Much Ado about (Practically) Nothing: A History of the Noble Gases by David E. Fisher

Much Ado about (Practically) Nothing: A History of the Noble Gases

byDavid E. Fisher

Hardcover | September 29, 2010

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There are eight columns in the Periodic Table. The eighth column is comprised of the rare gases, so-called because they are the rarest elements on earth. They are also called the inert or noble gases because, like nobility, they do no work. They are colorless, odorless, invisible gases whichdo not react with anything, and were thought to be unimportant until the early 1960s. Starting in that era, David Fisher has spent roughly fifty years doing research on these gases, publishing nearly a hundred papers in the scientific journals, applying them to problems in geophysics andcosmochemistry, and learning how other scientists have utilized them to change our ideas about the universe, the sun, and our own planet.Much Ado about (Practically) Nothing will cover this spectrum of ideas, interspersed with the author's own work which will serve to introduce each gas and the important work others have done with them. The rare gases have participated in a wide range of scientific advances-even revolutions-but nobook has ever recorded the entire story. Fisher will range from the intricacies of the atomic nucleus and the tiniest of elementary particles, the neutrino, to the energy source of the stars; from the age of the earth to its future energies; from life on Mars to cancer here on earth. A whole panoplythat has never before been told as an entity.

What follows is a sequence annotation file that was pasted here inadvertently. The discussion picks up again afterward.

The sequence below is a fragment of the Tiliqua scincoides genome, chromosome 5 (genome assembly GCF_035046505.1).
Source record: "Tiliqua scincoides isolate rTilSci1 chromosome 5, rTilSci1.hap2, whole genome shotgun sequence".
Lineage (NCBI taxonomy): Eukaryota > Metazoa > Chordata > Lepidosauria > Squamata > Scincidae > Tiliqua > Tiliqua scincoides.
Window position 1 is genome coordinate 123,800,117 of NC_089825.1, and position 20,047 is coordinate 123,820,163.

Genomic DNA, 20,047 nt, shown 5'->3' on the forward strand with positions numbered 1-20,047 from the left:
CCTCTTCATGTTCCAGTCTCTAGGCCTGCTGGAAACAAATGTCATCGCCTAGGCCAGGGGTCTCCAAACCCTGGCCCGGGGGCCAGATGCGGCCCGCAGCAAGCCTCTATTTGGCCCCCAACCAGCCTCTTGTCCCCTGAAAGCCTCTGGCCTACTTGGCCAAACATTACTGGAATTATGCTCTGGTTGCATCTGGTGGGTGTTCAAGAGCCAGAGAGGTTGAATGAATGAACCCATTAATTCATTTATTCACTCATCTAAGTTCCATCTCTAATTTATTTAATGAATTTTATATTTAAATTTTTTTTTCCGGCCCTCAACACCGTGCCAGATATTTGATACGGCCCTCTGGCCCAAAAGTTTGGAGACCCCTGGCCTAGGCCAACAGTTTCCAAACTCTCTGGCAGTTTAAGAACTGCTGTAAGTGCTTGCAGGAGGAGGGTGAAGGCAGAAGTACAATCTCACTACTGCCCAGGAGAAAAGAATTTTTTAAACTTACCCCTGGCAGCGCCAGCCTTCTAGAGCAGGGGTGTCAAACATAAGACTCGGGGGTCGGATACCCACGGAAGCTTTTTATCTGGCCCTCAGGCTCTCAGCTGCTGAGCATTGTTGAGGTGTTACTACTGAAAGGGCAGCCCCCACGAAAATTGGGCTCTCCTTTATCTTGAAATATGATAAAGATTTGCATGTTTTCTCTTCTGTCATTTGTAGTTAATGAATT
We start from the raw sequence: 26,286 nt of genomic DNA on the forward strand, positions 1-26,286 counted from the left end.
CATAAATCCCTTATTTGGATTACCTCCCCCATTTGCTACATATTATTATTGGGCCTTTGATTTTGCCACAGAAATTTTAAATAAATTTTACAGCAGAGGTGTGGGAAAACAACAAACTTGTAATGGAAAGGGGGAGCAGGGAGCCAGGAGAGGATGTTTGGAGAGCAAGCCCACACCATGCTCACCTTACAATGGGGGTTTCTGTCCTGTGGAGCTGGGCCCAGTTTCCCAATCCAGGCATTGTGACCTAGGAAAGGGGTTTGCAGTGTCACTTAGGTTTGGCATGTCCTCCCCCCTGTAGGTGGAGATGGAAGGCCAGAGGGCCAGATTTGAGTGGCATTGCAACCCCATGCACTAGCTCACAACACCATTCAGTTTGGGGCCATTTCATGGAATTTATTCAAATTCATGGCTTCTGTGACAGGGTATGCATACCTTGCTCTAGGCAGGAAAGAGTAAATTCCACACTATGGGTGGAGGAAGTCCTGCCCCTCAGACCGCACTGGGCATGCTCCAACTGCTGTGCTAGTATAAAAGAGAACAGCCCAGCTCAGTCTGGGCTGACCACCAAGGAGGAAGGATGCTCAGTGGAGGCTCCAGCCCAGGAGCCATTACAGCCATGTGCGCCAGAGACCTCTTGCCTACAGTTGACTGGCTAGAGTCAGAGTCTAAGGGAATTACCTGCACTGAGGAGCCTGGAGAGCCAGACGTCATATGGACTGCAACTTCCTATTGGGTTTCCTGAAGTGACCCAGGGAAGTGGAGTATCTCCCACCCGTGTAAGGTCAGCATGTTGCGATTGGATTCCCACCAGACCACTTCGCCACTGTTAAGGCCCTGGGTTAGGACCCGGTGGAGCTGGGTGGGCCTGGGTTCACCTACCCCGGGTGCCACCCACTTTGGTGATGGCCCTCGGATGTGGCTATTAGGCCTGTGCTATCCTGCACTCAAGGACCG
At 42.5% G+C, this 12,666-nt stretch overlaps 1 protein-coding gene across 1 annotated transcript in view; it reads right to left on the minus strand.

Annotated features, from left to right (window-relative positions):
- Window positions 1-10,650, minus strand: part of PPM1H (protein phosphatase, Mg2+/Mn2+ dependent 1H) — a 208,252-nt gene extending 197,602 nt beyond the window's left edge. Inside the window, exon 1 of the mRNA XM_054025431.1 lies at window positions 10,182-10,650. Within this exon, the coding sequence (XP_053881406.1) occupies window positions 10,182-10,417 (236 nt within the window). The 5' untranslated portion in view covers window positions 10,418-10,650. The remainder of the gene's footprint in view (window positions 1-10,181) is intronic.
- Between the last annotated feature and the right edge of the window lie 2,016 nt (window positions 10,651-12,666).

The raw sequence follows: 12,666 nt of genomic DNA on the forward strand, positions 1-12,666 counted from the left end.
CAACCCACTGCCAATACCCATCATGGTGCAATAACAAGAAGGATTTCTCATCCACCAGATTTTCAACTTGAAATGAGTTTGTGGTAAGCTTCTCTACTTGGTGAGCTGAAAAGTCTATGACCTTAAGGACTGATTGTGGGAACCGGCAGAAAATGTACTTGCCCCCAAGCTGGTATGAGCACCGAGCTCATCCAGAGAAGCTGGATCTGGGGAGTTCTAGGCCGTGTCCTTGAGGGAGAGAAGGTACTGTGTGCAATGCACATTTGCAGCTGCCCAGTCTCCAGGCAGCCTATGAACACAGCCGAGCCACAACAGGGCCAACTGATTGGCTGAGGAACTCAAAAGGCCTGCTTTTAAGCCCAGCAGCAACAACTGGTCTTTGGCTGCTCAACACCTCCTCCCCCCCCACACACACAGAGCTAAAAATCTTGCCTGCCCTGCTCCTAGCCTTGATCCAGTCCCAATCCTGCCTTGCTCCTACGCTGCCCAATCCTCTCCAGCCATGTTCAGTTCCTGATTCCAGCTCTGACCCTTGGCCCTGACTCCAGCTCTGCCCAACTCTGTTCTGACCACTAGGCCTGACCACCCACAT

About The Author

David E. Fisher is Professor Emeritus of Geological Science at The University of Miami. He is the author of nine novels and fourteen works of non-fiction.

Details & Specs

Title:Much Ado about (Practically) Nothing: A History of the Noble GasesFormat:HardcoverDimensions:304 pages, 8.25 × 5.5 × 0.98 inPublished:September 29, 2010Publisher:Oxford University PressLanguage:English

The following ISBNs are associated with this title:

ISBN - 10:0195393961

ISBN - 13:9780195393965

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Table of Contents

1. In the Beginning2. Helium3. Argon4. Helium and the Age of the Earth5. Helium and the Nuclear Atom6. Helium and the Nuclear Atom7. Brookhaven and Meteorites8. Interlude: Cornell9. K/Ar and the Irons10. Interlude: The Spreading Sea Floor11. Miami: Measuring the Spreading Sea Floor12. The Argon Surprise13. Primordial gases: Evolution of the Earth14. Krypton15. Xenon and the Primordial Gases: Evolution of the Solar System16. Back on Earth: Tommy Gold and Fossil Fuels17. Back to the Stars: Fritz Houtermanns, and How Do Stars Burn18. And on to the Cosmos: Ray Davis, Argon, and the Neutrino Kerfluffle19. Life on Mars!20. From the Sublime to the Serious: Radon21. L'Envoi, or How Science Works: A Morality Tale